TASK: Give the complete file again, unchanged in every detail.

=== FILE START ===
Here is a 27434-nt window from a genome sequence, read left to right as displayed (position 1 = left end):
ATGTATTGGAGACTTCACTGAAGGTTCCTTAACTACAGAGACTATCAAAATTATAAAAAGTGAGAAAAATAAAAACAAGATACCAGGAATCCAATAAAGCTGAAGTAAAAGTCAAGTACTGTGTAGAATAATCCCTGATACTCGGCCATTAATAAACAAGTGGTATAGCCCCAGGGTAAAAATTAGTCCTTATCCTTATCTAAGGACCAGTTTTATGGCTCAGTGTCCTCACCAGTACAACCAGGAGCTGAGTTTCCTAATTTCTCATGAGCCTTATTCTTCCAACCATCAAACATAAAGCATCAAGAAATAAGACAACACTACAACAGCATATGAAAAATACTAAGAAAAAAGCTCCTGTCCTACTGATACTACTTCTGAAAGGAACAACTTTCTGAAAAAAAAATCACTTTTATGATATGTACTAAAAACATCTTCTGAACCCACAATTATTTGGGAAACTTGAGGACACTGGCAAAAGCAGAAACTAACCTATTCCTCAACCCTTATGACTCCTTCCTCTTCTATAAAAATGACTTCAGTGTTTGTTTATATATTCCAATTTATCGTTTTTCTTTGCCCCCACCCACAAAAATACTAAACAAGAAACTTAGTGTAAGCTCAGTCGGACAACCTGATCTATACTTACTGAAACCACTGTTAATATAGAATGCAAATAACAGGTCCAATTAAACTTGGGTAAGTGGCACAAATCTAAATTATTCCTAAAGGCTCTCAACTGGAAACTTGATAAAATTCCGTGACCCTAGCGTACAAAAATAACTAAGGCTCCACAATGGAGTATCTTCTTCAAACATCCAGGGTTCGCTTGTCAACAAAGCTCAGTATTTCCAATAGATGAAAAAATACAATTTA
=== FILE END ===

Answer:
Here is a 27434-nt window from a genome sequence, read left to right as displayed (position 1 = left end):
ATGTATTGGAGACTTCACTGAAGGTTCCTTAACTACAGAGACTATCAAAATTATAAAAAGTGAGAAAAATAAAAACAAGATACCAGGAATCCAATAAAGCTGAAGTAAAAGTCAAGTACTGTGTAGAATAATCCCTGATACTCGGCCATTAATAAACAAGTGGTATAGCCCCAGGGTAAAAATTAGTCCTTATCCTTATCTAAGGACCAGTTTTATGGCTCAGTGTCCTCACCAGTACAACCAGGAGCTGAGTTTCCTAATTTCTCATGAGCCTTATTCTTCCAACCATCAAACATAAAGCATCAAGAAATAAGACAACACTACAACAGCATATGAAAAATACTAAGAAAAAAGCTCCTGTCCTACTGATACTACTTCTGAAAGGAACAACTTTCTGAAAAAAAAATCACTTTTATGATATGTACTAAAAACATCTTCTGAACCCACAATTATTTGGGAAACTTGAGGACACTGGCAAAAGCAGAAACTAACCTATTCCTCAACCCTTATGACTCCTTCCTCTTCTATAAAAATGACTTCAGTGTTTGTTTATATATTCCAATTTATCGTTTTTCTTTGCCCCCACCCACAAAAATACTAAACAAGAAACTTAGTGTAAGCTCAGTCGGACAACCTGATCTATACTTACTGAAACCACTGTTAATATAGAATGCAAATAACAGGTCCAATTAAACTTGGGTAAGTGGCACAAATCTAAATTATTCCTAAAGGCTCTCAACTGGAAACTTGATAAAATTCCGTGACCCTAGCGTACAAAAATAACTAAGGCTCCACAATGGAGTATCTTCTTCAAACATCCAGGGTTCGCTTGTCAACAAAGCTCAGTATTTCCAATAGATGAAAAAATACAATTTA